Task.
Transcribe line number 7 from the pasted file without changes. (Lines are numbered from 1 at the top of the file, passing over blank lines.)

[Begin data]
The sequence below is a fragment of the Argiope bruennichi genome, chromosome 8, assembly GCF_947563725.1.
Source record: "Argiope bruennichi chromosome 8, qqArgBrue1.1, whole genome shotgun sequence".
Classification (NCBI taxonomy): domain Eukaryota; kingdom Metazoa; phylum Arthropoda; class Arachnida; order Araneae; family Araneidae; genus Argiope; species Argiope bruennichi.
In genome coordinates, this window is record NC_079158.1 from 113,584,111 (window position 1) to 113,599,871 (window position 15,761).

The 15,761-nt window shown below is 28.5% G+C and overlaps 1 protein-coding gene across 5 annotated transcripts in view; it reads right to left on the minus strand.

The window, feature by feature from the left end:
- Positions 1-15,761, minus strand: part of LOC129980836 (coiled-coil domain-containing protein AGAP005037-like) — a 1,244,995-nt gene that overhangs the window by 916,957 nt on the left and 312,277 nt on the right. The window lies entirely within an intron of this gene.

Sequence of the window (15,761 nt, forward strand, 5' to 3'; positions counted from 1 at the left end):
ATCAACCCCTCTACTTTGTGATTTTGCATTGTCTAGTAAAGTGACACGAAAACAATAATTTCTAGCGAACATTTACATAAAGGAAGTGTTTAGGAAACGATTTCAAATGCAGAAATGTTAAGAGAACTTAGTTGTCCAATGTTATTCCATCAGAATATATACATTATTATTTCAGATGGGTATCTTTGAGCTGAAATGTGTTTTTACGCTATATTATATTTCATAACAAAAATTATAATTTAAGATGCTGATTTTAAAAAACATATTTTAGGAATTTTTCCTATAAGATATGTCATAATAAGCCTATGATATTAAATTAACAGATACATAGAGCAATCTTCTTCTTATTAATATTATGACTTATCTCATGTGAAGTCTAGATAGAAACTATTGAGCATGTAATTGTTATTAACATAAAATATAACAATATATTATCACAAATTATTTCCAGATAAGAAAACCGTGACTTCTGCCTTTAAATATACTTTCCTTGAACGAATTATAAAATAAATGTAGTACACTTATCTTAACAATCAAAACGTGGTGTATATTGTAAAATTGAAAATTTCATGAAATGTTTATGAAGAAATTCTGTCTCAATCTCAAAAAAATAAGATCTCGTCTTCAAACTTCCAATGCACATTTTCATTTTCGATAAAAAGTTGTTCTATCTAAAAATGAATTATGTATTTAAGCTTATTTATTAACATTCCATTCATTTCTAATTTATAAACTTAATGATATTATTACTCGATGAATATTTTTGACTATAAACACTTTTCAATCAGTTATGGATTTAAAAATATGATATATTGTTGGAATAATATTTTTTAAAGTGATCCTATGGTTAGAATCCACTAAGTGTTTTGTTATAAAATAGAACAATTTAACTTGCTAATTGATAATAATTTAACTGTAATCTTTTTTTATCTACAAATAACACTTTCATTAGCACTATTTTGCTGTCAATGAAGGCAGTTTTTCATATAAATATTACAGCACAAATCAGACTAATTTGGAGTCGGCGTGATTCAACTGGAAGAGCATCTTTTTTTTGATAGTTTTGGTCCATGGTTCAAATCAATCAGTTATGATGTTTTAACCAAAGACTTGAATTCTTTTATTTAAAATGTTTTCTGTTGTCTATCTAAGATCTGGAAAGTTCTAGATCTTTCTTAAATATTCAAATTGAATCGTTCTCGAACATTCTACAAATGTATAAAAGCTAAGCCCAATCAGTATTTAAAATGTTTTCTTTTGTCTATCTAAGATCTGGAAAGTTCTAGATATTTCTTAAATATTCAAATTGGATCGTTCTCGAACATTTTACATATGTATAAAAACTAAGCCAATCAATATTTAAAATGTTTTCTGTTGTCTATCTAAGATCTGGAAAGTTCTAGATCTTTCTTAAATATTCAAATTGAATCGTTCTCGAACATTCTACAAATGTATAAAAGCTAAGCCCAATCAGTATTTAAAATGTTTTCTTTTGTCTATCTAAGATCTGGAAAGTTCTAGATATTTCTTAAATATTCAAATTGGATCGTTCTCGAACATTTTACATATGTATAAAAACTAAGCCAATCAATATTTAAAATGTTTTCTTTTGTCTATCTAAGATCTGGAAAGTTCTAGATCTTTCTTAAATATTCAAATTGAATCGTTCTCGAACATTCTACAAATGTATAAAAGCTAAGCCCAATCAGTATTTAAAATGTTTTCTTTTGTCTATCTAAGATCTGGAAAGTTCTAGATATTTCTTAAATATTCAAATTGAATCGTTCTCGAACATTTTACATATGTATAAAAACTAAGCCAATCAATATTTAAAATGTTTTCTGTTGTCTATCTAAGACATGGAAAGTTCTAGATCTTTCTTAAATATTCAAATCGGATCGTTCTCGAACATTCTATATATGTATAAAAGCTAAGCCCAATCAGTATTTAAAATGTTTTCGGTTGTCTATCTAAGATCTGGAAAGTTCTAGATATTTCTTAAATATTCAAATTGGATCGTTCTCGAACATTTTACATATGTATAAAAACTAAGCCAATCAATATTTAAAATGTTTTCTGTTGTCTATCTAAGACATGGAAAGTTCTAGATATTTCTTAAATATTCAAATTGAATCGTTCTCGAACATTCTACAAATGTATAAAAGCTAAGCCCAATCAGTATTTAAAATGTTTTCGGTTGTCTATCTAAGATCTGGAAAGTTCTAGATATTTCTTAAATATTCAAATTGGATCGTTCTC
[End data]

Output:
- Positions 1-15,761, minus strand: part of LOC129980836 (coiled-coil domain-containing protein AGAP005037-like) — a 1,244,995-nt gene that overhangs the window by 916,957 nt on the left and 312,277 nt on the right. The window lies entirely within an intron of this gene.